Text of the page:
The Maginot line is crumbling. Last year, Spain tightened its defences at Mellila, on Morocco's Mediterranean coast. In October 2005, six Africans were shot trying to scale the six metre high fence separating them from Europe. Undeterred, the immigrants simply shifted targets - in August 2006 alone, 6,000 people arrived in the Canary Islands.
Earlier in the year, European and African countries discussed immigration in a unique conference in Rabat. Europe continued to construct an iron wall around itself. Attempts to tackle the problem at its base included an €18 billion development money promise. This offer pales before the amount of money sent home in remittances, which forms the second most important income source for many countries in the south.
Given the continuing massive disparities in wealth between Europe and Africa, immigration is unlikely to stop anytime soon. The answer? Legalise it.
The free-market right is one of the most prominent groups in favour of opening up frontiers. They note the bitter irony of capital moving with ever increasing freedom through our world, whilst circumscribed labour is organised by inefficient government quotas. Immigration fills Europe’s need for a labour force. Commentators such as Nigel Harris highlight the advantages of allowing companies to hire people without work permit restrictions, from wherever they want in the world.
Such proposals may seem like a further extension of the dominion of the market, but they are essentially a vanguard action. They preserve existing notions of citizenship, and immigration follows the model of the German guest worker, or Gastarbeiter.
These proposals privilege capital's need for labour. They do not address the humanitarian problems of immigration. As Max Frisch noted of the Turkish gastarbeiters: ‘We called for a workforce, but we got humans.’
Remove boundaries, respect lives
If workers are here without political rights, what will happen to the children of these workers, and what will happen to those who decide to stay on?
The political left are critical of the other part of the open borders movement. The Italian political scientist Raffaele Marchetti argues that we should consider the universal right to free movement. Why should Europeans be allowed to holiday wherever they want while Africans cannot even come to Europe to work?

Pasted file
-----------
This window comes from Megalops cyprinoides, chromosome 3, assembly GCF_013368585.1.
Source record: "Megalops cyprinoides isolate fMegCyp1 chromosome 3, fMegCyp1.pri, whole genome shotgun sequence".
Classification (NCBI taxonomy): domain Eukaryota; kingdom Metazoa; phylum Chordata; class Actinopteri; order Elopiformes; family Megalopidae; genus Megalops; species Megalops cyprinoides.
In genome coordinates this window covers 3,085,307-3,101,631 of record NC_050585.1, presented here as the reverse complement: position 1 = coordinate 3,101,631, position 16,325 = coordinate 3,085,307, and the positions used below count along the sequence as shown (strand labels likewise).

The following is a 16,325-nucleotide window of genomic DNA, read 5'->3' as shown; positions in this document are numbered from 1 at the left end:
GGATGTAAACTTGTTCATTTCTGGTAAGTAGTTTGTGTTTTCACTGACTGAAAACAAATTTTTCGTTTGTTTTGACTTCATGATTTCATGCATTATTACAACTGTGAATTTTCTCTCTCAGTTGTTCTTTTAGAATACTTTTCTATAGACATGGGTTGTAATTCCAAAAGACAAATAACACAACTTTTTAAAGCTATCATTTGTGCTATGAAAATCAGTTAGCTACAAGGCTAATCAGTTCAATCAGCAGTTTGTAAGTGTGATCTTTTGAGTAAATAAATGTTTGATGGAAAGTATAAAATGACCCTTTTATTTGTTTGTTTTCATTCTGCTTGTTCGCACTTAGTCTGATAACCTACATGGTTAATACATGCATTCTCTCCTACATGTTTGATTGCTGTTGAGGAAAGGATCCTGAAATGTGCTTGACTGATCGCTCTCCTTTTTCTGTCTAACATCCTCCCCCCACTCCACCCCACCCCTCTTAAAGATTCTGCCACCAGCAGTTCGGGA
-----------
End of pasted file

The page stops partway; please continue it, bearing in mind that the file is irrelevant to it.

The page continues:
Legitimate entry stops people trafficking and the attendant loss of life and human rights violations. The financial cost of maintaining Fortress Europe is saved; a recent International Organisation of Migration report shows that five OECD countries spent two-thirds as much on border controls as they did in official development assistance.
Europe currently has a terrible system of asylum. The Refugee Council tirelessly chronicles the English government's violation of its international obligations under the 1951 UN Refugee Convention. If we had open borders then the category asylum seeker would no longer be necessary. Then the distinction between political asylum seeker and economic immigrant, as Michael Dummett points out, removes the political dimension from poverty. Those who risk their lives to cross into Europe to find a means of sustaining themselves, are not equivalent to professors who move from France to Germany for a pay rise.
However, we can’t diminish the rights of refugees. It is also faulty logic to suggest simply abandoning the asylum system.
Too much, too soon?
Even the most extreme open border advocates acknowledge that the absolute right to movement has to be balanced with the rights of those in both the destination and original countries. Marchetti argues for people moving on demand (as the right does), and being given full social rights in their host country (as the right does not). She also advocates avoiding the brain drain by forcing people to return occasionally. But without changing the economic exploitation of African countries, there is little even the most talented circulating brains could change.
The wave of elitism present in many open border arguments is indicated by the strange unholy alliance between the free market right and the left that has formed around it. Consider how the right of movement is balanced with the rights of those in the host countries. For example, recent Polish immigration to the UK showed the poor suffering a depression on real wages. The argument goes that the rich got cheap workers for their factories and cheap nannies for their children. This critique is in part correct. Governments, influenced by the business lobby, do not implement labour law strictly enough.
‘Open borders’ can transform the idea of what it means to be a citizen. Nation states are predicated on an us: them divide. In a world of increasing movement, these divides are becoming unsustainable. The open borders debate has at least begun the argument over what should replace them.